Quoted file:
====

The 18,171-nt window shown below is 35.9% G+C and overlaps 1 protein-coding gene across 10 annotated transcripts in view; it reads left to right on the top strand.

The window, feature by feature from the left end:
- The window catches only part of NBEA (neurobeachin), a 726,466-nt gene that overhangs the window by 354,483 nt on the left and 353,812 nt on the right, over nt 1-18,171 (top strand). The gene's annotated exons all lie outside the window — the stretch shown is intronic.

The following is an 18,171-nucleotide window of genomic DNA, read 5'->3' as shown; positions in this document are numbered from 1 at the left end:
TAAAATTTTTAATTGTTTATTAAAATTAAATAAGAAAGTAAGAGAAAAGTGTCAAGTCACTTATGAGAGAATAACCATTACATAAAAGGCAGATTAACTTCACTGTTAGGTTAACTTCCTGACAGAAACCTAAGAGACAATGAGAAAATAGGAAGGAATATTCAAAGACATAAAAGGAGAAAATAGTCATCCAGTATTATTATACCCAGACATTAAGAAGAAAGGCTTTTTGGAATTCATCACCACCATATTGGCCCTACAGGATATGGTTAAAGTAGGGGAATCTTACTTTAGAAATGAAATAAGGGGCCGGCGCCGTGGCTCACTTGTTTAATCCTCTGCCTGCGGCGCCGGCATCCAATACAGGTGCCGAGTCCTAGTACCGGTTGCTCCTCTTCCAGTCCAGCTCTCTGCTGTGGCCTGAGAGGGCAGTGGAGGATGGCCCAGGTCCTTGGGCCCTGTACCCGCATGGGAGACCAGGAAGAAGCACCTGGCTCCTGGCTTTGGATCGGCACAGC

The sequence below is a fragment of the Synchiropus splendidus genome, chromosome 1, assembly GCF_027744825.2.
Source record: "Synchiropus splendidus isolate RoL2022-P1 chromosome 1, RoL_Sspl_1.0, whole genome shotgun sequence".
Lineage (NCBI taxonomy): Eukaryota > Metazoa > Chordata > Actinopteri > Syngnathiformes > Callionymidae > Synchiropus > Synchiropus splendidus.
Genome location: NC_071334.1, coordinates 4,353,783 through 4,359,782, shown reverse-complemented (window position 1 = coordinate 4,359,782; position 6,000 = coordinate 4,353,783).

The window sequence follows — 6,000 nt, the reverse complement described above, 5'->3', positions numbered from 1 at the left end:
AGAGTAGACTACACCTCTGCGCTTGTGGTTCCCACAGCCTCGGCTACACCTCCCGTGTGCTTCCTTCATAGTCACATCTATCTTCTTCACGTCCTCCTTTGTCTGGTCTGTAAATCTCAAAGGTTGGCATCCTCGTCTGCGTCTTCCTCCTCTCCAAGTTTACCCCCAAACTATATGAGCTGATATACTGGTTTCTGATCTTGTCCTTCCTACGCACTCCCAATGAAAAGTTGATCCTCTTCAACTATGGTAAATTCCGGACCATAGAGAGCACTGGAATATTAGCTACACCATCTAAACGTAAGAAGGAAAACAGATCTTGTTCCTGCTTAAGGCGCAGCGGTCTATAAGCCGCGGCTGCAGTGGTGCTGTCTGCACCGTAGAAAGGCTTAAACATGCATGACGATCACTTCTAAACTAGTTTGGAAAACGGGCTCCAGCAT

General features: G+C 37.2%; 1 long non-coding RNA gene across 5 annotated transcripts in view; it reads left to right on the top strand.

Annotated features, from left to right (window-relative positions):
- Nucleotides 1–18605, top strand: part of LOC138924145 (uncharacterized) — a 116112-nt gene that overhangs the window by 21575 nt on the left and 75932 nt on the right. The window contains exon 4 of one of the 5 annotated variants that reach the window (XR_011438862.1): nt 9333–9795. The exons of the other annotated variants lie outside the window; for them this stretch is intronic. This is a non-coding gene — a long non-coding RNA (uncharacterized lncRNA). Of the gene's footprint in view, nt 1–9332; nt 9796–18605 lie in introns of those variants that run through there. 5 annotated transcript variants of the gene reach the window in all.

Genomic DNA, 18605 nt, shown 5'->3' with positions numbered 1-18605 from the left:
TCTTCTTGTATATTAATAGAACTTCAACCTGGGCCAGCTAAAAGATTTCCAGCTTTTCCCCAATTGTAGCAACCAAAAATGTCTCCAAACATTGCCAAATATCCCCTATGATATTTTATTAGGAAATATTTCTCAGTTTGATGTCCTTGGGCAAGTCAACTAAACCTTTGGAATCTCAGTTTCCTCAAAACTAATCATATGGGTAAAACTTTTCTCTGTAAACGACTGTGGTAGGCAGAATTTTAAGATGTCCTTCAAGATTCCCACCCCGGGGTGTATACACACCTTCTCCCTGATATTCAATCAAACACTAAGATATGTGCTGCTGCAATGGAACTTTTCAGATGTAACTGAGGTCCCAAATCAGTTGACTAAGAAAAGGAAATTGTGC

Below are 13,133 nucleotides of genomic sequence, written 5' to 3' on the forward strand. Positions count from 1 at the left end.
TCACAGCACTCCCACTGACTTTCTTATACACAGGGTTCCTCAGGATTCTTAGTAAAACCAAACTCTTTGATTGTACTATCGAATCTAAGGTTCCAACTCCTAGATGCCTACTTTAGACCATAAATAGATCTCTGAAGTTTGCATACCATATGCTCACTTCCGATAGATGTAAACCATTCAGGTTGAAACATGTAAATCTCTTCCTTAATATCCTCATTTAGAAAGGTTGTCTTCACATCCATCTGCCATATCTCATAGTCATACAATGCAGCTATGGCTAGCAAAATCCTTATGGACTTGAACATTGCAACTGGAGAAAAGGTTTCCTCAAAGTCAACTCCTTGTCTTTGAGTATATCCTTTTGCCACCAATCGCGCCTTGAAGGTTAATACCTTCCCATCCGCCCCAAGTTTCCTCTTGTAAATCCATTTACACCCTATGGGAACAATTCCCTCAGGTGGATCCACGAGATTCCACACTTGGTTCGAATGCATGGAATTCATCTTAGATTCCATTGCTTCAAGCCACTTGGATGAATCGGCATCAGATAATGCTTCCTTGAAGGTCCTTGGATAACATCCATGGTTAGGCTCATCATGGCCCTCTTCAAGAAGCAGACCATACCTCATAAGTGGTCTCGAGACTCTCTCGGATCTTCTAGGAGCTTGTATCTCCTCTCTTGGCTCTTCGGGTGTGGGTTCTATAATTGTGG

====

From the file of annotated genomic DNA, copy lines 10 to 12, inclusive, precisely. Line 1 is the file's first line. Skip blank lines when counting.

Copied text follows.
The window sequence follows — 6,000 nt, the reverse complement described above, 5'->3', positions numbered from 1 at the left end:
AGAGTAGACTACACCTCTGCGCTTGTGGTTCCCACAGCCTCGGCTACACCTCCCGTGTGCTTCCTTCATAGTCACATCTATCTTCTTCACGTCCTCCTTTGTCTGGTCTGTAAATCTCAAAGGTTGGCATCCTCGTCTGCGTCTTCCTCCTCTCCAAGTTTACCCCCAAACTATATGAGCTGATATACTGGTTTCTGATCTTGTCCTTCCTACGCACTCCCAATGAAAAGTTGATCCTCTTCAACTATGGTAAATTCCGGACCATAGAGAGCACTGGAATATTAGCTACACCATCTAAACGTAAGAAGGAAAACAGATCTTGTTCCTGCTTAAGGCGCAGCGGTCTATAAGCCGCGGCTGCAGTGGTGCTGTCTGCACCGTAGAAAGGCTTAAACATGCATGACGATCACTTCTAAACTAGTTTGGAAAACGGGCTCCAGCAT

General features: G+C 37.2%; 1 long non-coding RNA gene across 5 annotated transcripts in view; it reads left to right on the top strand.